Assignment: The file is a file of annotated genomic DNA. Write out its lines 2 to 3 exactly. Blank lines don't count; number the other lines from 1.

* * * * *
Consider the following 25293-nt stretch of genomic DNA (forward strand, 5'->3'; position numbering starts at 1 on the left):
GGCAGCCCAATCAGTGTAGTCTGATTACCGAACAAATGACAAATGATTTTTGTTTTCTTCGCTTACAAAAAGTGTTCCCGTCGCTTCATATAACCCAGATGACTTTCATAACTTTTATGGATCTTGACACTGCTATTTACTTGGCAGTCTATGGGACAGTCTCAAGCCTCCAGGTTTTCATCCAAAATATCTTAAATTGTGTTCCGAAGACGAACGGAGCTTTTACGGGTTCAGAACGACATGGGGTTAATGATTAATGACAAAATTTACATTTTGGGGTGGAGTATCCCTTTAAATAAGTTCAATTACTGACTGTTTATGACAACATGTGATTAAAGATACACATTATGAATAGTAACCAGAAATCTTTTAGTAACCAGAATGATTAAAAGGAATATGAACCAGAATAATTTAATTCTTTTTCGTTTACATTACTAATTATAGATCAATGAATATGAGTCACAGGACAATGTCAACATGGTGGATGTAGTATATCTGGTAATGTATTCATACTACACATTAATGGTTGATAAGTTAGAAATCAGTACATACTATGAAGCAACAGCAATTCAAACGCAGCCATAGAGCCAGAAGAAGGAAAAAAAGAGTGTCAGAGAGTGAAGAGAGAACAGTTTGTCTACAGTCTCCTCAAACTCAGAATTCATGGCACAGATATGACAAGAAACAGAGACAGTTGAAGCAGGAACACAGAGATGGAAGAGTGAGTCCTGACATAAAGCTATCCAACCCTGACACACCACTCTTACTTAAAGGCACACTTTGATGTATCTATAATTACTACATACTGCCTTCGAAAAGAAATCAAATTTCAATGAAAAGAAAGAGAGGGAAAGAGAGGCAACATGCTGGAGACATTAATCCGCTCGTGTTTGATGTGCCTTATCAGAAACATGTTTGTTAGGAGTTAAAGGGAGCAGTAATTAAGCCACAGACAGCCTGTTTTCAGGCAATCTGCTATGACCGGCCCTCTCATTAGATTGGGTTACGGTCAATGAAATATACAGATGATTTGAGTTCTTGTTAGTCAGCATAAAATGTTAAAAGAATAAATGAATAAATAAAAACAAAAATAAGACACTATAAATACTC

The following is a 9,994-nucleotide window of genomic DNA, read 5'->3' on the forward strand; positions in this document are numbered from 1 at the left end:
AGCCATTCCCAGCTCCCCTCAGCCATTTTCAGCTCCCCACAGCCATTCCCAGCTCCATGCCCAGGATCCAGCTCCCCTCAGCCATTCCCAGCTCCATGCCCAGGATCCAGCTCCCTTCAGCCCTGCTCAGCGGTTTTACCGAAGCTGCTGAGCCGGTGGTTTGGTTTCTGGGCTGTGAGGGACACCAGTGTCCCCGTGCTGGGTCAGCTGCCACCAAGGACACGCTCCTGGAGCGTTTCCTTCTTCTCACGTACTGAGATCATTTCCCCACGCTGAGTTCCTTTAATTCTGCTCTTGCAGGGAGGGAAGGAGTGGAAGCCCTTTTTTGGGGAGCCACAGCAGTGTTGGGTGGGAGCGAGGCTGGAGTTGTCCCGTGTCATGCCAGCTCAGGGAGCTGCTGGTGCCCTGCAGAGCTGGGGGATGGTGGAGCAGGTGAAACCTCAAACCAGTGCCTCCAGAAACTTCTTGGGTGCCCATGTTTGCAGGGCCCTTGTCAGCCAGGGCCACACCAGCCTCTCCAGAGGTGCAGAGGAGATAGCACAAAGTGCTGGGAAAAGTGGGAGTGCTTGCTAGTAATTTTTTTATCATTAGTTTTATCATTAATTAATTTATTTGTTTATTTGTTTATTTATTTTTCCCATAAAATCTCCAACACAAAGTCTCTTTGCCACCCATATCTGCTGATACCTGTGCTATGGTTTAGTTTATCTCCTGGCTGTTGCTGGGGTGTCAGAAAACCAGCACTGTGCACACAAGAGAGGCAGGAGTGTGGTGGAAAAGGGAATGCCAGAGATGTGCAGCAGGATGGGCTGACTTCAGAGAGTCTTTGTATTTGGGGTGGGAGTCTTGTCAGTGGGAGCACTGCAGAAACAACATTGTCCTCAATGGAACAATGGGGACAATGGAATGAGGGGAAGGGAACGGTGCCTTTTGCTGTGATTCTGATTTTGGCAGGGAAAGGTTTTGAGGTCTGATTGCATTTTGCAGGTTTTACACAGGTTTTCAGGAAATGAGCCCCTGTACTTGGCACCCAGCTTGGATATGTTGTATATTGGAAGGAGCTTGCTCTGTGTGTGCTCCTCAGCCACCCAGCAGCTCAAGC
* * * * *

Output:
GGCAGCCCAATCAGTGTAGTCTGATTACCGAACAAATGACAAATGATTTTTGTTTTCTTCGCTTACAAAAAGTGTTCCCGTCGCTTCATATAACCCAGATGACTTTCATAACTTTTATGGATCTTGACACTGCTATTTACTTGGCAGTCTATGGGACAGTCTCAAGCCTCCAGGTTTTCATCCAAAATATCTTAAATTGTGTTCCGAAGACGAACGGAGCTTTTACGGGTTCAGAACGACATGGGGTTAATGATTAATGACAAAATTTACATTTTGGGGTGGAGTATCCCTTTAAATAAGTTCAATTACTGACTGTTTATGACAACATGTGATTAAAGATACACATTATGAATAGTAACCAGAAATCTTTTAGTAACCAGAATGATTAAAAGGAATATGAACCAGAATAATTTAATTCTTTTTCGTTTACATTACTAATTATAGATCAATGAATATGAGTCACAGGACAATGTCAACATGGTGGATGTAGTATATCTGGTAATGTATTCATACTACACATTAATGGTTGATAAGTTAGAAATCAGTACATACTATGAAGCAACAGCAATTCAAACGCAGCCATAGAGCCAGAAGAAGGAAAAAAAGAGTGTCAGAGAGTGAAGAGAGAACAGTTTGTCTACAGTCTCCTCAAACTCAGAATTCATGGCACAGATATGACAAGAAACAGAGACAGTTGAAGCAGGAACACAGAGATGGAAGAGTGAGTCCTGACATAAAGCTATCCAACCCTGACACACCACTCTTACTTAAAGGCACACTTTGATGTATCTATAATTACTACATACTGCCTTCGAAAAGAAATCAAATTTCAATGAAAAGAAAGAGAGGGAAAGAGAGGCAACATGCTGGAGACATTAATCCGCTCGTGTTTGATGTGCCTTATCAGAAACATGTTTGTTAGGAGTTAAAGGGAGCAGTAATTAAGCCACAGACAGCCTGTTTTCAGGCAATCTGCTATGACCGGCCCTCTCATTAGATTGGGTTACGGTCAATGAAATATACAGATGATTTGAGTTCTTGTTAGTCAGCATAAAATGTTAAAAGAATAAATGAATAAATAAAAACAAAAATAAGACACTATAAATACTC

The following is a 9,994-nucleotide window of genomic DNA, read 5'->3' on the forward strand; positions in this document are numbered from 1 at the left end: